Sprint and WiMax operator Clearwire have, at long last, announced a resolution to their pricing dispute over wholesale access to Clearwire’s 4G WiMax network: under terms of a new deal, the companies have amended their long-term agreement so that Sprint will be paying Clearwire a minimum of $1 billion for wholesale WiMax service during 2011 and 2012. The deal has Sprint paying at least $300 million in case for WiMax services in 2011, $550 million in 2012, and throwing in an additional $175 million in pre-payments for 4G WiMax services that can be used in 2011 or beyond.
The companies have also agreed to new pricing terms for devices that run on both Sprint’s 3G network and Clearwire’s 4G network that include minimum payments to Clearwire for every 4G-capable device sold. The companies have also agreed to mutual re-wholesaling rights, meaning Sprint can resell access to Clearwire’s 4G network, and Clearwire can resell access to Sprint’s 3G network, expanding market opportunities for both companies.
“Sprint has been our biggest and most important customer and partner since we launched 4G services in the U.S. more than two years ago,” said Clearwire Interim CEO John Stanton, in a statement. “Today’s agreement further aligns Sprint and Clearwire’s interests and lays the foundation for a continued, constructive relationship. We are pleased to have the resources and partnerships necessary to maintain our 4G leadership and leverage our significant spectrum and capacity for delivering mobile broadband services.”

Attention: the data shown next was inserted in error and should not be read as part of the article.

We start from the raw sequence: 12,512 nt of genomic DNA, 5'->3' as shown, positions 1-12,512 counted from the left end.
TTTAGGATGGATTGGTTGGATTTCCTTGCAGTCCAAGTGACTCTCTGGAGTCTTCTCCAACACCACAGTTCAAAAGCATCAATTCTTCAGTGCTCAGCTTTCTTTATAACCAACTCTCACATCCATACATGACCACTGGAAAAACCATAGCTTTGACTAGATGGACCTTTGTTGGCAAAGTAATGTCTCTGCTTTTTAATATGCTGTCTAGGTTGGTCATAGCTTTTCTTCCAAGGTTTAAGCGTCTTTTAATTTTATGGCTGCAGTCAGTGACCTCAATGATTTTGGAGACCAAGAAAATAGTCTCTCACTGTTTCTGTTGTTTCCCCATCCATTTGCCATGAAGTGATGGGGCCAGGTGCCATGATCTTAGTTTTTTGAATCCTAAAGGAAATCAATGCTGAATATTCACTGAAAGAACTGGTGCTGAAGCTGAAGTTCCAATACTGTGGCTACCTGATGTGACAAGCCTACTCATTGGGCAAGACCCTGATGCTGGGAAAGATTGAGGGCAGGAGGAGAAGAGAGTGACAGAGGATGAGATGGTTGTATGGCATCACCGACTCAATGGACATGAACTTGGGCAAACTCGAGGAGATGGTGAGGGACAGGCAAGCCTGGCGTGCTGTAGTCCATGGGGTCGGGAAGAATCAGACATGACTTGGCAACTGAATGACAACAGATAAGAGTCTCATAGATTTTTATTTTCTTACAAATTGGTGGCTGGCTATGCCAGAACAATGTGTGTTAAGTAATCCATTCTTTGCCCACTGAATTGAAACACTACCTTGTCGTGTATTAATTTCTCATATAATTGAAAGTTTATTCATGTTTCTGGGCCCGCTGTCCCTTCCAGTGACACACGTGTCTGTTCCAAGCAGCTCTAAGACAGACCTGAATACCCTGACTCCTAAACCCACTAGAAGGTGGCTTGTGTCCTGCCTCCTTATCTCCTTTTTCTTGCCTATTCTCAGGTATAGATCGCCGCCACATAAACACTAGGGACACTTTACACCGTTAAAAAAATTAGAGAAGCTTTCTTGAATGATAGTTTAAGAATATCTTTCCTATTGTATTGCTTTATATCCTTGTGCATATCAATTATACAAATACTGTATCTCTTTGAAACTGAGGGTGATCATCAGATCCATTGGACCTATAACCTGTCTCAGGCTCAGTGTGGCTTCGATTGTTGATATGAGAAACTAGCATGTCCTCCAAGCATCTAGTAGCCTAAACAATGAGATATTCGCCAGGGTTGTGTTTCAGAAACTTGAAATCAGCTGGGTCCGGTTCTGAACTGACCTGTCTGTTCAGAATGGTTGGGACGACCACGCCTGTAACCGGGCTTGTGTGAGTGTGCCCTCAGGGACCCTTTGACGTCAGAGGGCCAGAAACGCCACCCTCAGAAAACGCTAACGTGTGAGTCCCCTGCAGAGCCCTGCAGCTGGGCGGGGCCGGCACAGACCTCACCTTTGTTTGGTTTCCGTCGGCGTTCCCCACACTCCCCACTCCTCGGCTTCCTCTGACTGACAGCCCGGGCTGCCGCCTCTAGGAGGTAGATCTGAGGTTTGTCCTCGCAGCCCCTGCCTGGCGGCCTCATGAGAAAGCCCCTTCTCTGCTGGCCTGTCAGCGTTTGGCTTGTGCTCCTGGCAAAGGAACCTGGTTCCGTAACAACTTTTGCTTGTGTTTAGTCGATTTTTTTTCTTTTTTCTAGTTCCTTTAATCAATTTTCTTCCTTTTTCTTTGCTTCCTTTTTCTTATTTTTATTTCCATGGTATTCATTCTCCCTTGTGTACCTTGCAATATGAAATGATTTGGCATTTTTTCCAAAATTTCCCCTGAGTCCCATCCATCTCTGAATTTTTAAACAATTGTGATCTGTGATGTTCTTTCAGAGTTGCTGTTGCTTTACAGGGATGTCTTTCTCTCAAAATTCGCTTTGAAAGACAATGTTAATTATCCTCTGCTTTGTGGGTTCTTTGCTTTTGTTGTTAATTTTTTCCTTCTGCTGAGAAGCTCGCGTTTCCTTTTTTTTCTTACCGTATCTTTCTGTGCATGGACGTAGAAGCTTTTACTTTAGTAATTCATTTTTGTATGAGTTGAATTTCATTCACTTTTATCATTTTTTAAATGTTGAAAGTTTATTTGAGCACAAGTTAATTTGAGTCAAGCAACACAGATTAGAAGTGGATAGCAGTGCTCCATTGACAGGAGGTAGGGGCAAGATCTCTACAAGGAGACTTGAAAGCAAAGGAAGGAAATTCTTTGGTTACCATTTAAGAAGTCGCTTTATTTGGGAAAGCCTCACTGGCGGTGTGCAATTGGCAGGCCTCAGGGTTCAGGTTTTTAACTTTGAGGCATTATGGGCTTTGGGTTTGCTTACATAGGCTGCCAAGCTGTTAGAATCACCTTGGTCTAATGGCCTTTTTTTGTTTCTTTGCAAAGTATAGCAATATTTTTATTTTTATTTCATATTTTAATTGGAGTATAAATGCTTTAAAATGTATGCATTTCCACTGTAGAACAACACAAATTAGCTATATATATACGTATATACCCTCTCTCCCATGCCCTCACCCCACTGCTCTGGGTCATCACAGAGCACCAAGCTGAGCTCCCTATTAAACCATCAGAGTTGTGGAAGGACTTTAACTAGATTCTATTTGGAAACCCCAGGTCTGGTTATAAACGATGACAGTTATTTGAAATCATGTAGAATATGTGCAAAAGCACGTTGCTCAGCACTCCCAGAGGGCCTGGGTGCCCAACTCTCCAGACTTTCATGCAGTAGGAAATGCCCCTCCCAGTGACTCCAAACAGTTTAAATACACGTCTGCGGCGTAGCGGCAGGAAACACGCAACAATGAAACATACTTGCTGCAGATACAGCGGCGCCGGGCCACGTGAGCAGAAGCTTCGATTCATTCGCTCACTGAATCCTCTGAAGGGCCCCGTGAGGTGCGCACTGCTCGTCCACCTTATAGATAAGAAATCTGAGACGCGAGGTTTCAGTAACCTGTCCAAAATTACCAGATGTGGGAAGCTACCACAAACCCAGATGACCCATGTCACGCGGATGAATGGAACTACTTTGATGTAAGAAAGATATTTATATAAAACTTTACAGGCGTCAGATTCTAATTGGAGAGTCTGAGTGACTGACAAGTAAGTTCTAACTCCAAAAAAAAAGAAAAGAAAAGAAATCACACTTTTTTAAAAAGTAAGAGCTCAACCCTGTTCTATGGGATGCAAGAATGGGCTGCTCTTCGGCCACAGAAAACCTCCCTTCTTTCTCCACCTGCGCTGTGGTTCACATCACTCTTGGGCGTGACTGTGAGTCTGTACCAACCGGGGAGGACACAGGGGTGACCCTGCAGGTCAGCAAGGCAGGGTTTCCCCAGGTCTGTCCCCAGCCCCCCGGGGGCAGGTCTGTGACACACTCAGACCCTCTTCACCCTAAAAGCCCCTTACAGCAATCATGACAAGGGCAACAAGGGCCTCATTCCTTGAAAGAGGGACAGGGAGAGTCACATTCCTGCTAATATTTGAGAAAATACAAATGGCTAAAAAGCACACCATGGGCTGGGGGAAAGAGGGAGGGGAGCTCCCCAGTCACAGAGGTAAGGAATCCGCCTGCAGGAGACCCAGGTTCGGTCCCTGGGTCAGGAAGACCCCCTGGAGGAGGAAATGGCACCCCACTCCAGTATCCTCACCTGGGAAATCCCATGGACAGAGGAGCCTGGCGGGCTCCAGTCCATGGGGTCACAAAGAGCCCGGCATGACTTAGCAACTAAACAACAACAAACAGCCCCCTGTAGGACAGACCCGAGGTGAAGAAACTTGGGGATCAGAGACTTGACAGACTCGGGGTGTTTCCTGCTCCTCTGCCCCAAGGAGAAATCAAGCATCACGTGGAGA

Clearwire has been saying it expected an “imminent” resolution to its pricing disputes with Sprint since February; the companies have been in arbitration over the dispute since late 2010. In the meantime, Clearwire CEO Bill Morrow left the company in March, clearing the way for Clearwire chairman (and former Voicestream and Western Wireless exec) John Stanton to take the reigns while the company engages in a CEO search.
The agreement gives Clearwire a much-needed cash infusion: the company went through a round of layoffs and cost-cutting measures in November 2010 designed to keep the company operational through mid-2011; however, it’s not clear how much of a dent Sprint’s initial cash outlay will put in Clearwire’s outstanding debt and operational costs—and Clearwire is now facing heated competition from high-bandwidth LTE and HSPA+ services being deployed by other mobile carriers. And there’s another cloud on Clearwire’s horizon: the company has been accused of knowing overselling its services and then charging substantial cancellation fees when customers tried to back out.
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